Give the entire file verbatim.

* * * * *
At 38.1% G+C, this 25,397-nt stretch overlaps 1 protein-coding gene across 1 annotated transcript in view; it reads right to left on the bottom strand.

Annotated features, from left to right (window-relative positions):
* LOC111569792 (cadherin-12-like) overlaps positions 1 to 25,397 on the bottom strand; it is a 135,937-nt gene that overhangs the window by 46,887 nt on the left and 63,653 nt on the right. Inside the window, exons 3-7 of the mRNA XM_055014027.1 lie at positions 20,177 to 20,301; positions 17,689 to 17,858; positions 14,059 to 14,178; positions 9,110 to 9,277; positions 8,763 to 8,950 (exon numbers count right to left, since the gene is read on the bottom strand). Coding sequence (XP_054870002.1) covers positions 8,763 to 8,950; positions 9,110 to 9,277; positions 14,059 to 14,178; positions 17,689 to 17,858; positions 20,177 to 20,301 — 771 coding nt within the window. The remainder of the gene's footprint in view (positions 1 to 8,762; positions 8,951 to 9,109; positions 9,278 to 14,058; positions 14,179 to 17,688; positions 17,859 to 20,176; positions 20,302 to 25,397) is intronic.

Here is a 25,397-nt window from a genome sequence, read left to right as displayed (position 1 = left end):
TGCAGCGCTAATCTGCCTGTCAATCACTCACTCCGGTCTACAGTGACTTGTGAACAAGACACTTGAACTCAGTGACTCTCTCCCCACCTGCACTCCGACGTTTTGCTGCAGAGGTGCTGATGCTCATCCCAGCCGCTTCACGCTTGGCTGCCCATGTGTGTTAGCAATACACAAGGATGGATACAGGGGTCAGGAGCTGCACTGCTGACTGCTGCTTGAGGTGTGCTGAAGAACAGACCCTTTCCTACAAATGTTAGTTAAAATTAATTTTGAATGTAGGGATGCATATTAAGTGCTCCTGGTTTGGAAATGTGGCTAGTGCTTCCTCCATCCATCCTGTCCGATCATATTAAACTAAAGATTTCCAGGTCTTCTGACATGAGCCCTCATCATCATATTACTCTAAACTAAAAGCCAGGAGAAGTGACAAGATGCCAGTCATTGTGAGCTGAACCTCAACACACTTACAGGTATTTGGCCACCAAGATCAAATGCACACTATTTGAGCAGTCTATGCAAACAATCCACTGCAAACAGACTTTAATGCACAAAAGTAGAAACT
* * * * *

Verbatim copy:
At 38.1% G+C, this 25,397-nt stretch overlaps 1 protein-coding gene across 1 annotated transcript in view; it reads right to left on the bottom strand.

Annotated features, from left to right (window-relative positions):
* LOC111569792 (cadherin-12-like) overlaps positions 1 to 25,397 on the bottom strand; it is a 135,937-nt gene that overhangs the window by 46,887 nt on the left and 63,653 nt on the right. Inside the window, exons 3-7 of the mRNA XM_055014027.1 lie at positions 20,177 to 20,301; positions 17,689 to 17,858; positions 14,059 to 14,178; positions 9,110 to 9,277; positions 8,763 to 8,950 (exon numbers count right to left, since the gene is read on the bottom strand). Coding sequence (XP_054870002.1) covers positions 8,763 to 8,950; positions 9,110 to 9,277; positions 14,059 to 14,178; positions 17,689 to 17,858; positions 20,177 to 20,301 — 771 coding nt within the window. The remainder of the gene's footprint in view (positions 1 to 8,762; positions 8,951 to 9,109; positions 9,278 to 14,058; positions 14,179 to 17,688; positions 17,859 to 20,176; positions 20,302 to 25,397) is intronic.

Here is a 25,397-nt window from a genome sequence, read left to right as displayed (position 1 = left end):
TGCAGCGCTAATCTGCCTGTCAATCACTCACTCCGGTCTACAGTGACTTGTGAACAAGACACTTGAACTCAGTGACTCTCTCCCCACCTGCACTCCGACGTTTTGCTGCAGAGGTGCTGATGCTCATCCCAGCCGCTTCACGCTTGGCTGCCCATGTGTGTTAGCAATACACAAGGATGGATACAGGGGTCAGGAGCTGCACTGCTGACTGCTGCTTGAGGTGTGCTGAAGAACAGACCCTTTCCTACAAATGTTAGTTAAAATTAATTTTGAATGTAGGGATGCATATTAAGTGCTCCTGGTTTGGAAATGTGGCTAGTGCTTCCTCCATCCATCCTGTCCGATCATATTAAACTAAAGATTTCCAGGTCTTCTGACATGAGCCCTCATCATCATATTACTCTAAACTAAAAGCCAGGAGAAGTGACAAGATGCCAGTCATTGTGAGCTGAACCTCAACACACTTACAGGTATTTGGCCACCAAGATCAAATGCACACTATTTGAGCAGTCTATGCAAACAATCCACTGCAAACAGACTTTAATGCACAAAAGTAGAAACT